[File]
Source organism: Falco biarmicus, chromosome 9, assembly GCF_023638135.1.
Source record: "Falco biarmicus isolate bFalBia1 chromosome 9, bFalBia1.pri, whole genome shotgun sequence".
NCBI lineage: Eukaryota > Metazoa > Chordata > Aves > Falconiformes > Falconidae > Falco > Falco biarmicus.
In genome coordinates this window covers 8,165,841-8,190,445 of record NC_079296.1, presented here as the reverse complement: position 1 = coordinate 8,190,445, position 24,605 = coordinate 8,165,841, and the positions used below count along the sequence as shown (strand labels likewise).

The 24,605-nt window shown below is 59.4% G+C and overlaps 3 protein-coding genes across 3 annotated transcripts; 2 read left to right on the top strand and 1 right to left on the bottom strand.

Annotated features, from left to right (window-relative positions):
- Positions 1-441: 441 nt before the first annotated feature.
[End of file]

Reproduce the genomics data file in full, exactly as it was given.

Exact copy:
Source organism: Falco biarmicus, chromosome 9, assembly GCF_023638135.1.
Source record: "Falco biarmicus isolate bFalBia1 chromosome 9, bFalBia1.pri, whole genome shotgun sequence".
NCBI lineage: Eukaryota > Metazoa > Chordata > Aves > Falconiformes > Falconidae > Falco > Falco biarmicus.
In genome coordinates this window covers 8,165,841-8,190,445 of record NC_079296.1, presented here as the reverse complement: position 1 = coordinate 8,190,445, position 24,605 = coordinate 8,165,841, and the positions used below count along the sequence as shown (strand labels likewise).

The 24,605-nt window shown below is 59.4% G+C and overlaps 3 protein-coding genes across 3 annotated transcripts; 2 read left to right on the top strand and 1 right to left on the bottom strand.

Annotated features, from left to right (window-relative positions):
- Positions 1-441: 441 nt before the first annotated feature.